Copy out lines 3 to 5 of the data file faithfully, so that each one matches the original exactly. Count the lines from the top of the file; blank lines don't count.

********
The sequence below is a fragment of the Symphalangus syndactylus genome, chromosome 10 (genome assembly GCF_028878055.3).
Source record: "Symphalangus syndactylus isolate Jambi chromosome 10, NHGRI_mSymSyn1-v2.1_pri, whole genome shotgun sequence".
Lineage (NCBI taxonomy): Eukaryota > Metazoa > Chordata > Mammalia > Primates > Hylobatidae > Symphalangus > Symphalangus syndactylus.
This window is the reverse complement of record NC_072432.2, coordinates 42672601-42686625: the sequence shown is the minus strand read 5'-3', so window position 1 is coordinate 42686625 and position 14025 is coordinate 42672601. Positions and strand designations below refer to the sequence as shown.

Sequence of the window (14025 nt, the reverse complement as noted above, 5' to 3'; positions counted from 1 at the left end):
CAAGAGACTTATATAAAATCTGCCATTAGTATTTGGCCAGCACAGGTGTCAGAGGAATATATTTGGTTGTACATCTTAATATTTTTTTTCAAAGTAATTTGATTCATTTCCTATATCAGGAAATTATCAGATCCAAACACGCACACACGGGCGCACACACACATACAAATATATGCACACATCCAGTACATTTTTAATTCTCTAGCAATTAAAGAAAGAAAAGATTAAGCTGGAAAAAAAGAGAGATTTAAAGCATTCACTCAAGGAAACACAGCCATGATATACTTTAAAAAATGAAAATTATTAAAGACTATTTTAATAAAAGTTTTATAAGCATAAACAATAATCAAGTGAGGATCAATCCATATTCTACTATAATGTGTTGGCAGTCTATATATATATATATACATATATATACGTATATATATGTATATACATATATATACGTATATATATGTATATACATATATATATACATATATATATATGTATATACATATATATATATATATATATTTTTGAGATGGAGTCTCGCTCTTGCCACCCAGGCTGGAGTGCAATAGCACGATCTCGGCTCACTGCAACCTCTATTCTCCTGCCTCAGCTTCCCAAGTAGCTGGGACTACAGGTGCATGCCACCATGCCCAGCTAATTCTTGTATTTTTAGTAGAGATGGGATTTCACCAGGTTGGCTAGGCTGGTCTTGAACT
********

Lineage (NCBI taxonomy): Eukaryota > Metazoa > Chordata > Mammalia > Primates > Hylobatidae > Symphalangus > Symphalangus syndactylus.
This window is the reverse complement of record NC_072432.2, coordinates 42672601-42686625: the sequence shown is the minus strand read 5'-3', so window position 1 is coordinate 42686625 and position 14025 is coordinate 42672601. Positions and strand designations below refer to the sequence as shown.

Sequence of the window (14025 nt, the reverse complement as noted above, 5' to 3'; positions counted from 1 at the left end):